In an interview at New York's 92nd Street Y in 2013, Wilder explained how he became disillusioned with the style of films that became popular in Hollywood.
"But then I didn't want to do the kind of junk that I was seeing," Wilder said during the interview. "I didn't want to do 3-D, for instance. I didn't want to do ones with bombing and loud and swearing."
The vast majority of Wilder's work happened in the 1970s and 1980s, when he collaborated with comedy legends such as Mel Brooks and Richard Pryor.
Wilder was nominated for two Oscars: best supporting actor for "The Producers" and best adapted screenplay for "Young Frankenstein."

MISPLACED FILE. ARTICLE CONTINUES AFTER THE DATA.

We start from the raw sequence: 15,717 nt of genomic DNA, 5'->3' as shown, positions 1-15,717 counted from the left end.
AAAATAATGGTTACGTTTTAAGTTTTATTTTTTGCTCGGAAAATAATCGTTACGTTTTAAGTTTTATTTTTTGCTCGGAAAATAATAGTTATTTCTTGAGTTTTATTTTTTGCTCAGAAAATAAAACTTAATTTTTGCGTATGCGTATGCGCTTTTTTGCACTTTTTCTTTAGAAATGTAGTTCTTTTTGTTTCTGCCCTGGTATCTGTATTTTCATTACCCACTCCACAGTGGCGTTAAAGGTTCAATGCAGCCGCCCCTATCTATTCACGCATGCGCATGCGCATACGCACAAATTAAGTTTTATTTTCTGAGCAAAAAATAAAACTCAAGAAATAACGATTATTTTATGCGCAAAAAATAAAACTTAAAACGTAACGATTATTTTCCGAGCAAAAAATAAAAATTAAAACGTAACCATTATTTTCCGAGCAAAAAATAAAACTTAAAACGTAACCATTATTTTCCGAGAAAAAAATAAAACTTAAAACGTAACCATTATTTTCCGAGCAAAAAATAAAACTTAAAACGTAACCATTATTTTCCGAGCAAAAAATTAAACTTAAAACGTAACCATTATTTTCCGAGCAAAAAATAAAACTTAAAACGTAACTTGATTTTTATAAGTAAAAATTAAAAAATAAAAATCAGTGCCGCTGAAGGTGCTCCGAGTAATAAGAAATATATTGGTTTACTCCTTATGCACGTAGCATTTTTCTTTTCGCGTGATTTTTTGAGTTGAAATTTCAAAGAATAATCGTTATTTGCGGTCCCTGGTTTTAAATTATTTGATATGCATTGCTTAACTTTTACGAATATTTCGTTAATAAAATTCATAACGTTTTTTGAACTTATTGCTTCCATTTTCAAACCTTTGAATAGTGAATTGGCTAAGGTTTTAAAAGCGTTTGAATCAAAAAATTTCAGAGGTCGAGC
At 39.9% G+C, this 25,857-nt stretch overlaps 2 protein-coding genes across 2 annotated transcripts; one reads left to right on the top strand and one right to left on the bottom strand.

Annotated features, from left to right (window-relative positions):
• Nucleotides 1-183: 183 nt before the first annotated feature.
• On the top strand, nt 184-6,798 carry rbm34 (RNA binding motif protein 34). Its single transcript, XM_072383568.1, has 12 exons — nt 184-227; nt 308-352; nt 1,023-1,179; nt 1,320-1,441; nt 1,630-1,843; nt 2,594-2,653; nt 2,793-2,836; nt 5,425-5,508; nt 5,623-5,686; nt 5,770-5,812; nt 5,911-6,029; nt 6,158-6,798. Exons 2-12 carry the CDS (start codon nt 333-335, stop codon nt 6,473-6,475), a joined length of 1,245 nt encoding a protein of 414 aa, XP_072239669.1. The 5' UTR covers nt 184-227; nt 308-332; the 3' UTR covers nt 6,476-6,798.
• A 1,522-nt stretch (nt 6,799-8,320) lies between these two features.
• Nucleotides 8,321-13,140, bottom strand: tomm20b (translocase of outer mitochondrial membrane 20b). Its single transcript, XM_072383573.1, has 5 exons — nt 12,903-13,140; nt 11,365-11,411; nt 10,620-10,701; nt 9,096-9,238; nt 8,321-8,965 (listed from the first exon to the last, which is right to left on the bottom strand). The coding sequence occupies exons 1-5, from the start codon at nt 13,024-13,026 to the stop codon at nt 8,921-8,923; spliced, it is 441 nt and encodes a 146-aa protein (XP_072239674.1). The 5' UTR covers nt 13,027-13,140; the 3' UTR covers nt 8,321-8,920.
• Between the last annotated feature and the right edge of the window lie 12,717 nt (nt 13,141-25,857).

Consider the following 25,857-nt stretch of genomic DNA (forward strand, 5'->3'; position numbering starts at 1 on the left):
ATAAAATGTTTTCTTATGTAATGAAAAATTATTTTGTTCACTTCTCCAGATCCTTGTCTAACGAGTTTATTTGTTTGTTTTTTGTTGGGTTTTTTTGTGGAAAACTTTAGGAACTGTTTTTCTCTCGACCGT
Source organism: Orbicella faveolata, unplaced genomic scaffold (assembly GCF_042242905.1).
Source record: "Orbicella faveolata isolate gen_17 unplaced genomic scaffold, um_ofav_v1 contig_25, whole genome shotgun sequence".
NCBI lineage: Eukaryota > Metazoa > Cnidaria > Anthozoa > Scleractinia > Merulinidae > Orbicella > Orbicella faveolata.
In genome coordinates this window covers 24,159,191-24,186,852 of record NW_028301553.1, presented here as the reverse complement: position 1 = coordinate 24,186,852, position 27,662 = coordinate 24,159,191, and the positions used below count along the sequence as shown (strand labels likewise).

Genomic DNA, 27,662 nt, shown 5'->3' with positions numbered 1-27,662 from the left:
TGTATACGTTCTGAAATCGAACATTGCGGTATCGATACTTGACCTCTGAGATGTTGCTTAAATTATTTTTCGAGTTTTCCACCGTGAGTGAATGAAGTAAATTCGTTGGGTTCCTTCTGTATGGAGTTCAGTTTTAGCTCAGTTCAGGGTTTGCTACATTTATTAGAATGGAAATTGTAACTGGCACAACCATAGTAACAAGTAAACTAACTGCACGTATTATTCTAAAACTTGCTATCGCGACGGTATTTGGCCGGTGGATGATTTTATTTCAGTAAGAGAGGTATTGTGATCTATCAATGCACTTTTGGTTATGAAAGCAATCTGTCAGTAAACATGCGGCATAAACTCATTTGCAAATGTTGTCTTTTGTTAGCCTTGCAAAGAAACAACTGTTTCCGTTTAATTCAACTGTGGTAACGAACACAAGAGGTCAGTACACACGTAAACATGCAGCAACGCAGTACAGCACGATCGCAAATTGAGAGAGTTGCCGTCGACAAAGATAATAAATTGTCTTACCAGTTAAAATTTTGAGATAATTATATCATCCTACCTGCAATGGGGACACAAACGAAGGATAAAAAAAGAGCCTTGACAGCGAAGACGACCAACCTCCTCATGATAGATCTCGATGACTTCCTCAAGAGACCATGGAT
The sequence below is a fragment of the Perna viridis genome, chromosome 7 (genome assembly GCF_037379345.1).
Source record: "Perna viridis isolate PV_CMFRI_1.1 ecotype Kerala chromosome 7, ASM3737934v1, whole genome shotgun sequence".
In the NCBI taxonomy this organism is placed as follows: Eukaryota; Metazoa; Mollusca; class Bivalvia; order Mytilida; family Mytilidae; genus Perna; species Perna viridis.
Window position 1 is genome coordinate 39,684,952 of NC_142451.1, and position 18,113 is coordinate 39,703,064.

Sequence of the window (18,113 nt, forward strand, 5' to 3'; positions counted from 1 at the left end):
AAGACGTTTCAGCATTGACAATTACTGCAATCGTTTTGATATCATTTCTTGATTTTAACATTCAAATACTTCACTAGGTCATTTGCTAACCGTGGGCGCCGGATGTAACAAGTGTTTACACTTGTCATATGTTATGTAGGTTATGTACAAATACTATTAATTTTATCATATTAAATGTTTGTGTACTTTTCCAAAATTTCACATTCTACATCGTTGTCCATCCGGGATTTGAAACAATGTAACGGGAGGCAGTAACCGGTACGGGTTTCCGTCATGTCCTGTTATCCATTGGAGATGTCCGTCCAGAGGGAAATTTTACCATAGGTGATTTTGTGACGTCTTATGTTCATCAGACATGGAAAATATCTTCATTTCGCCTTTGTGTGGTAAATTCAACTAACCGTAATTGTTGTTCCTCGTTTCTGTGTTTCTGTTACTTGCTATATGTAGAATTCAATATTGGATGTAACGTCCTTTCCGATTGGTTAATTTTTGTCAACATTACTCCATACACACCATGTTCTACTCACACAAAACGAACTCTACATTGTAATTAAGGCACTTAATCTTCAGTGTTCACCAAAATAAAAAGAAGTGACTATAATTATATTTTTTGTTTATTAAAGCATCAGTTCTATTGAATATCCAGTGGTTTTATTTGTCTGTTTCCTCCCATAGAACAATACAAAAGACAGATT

Wilder said he would have been happy to do more films like those, but comedy went in a different direction than the one he was comfortable with.
"If something comes along that's really good and I think I would be good for it, I would be happy to do it. But not too many came along," Wilder said.
But just because he was off camera doesn't mean he wasn't busy. After shying away from show business, Wilder wrote six books, including a few novels and a memoir.
Wilder died Monday of complications from Alzheimer's disease. The 83-year-old was surrounded by his family in his Connecticut home. His nephew said he kept the diagnosis a secret because "he simply couldn't bear the idea of one less smile in the world."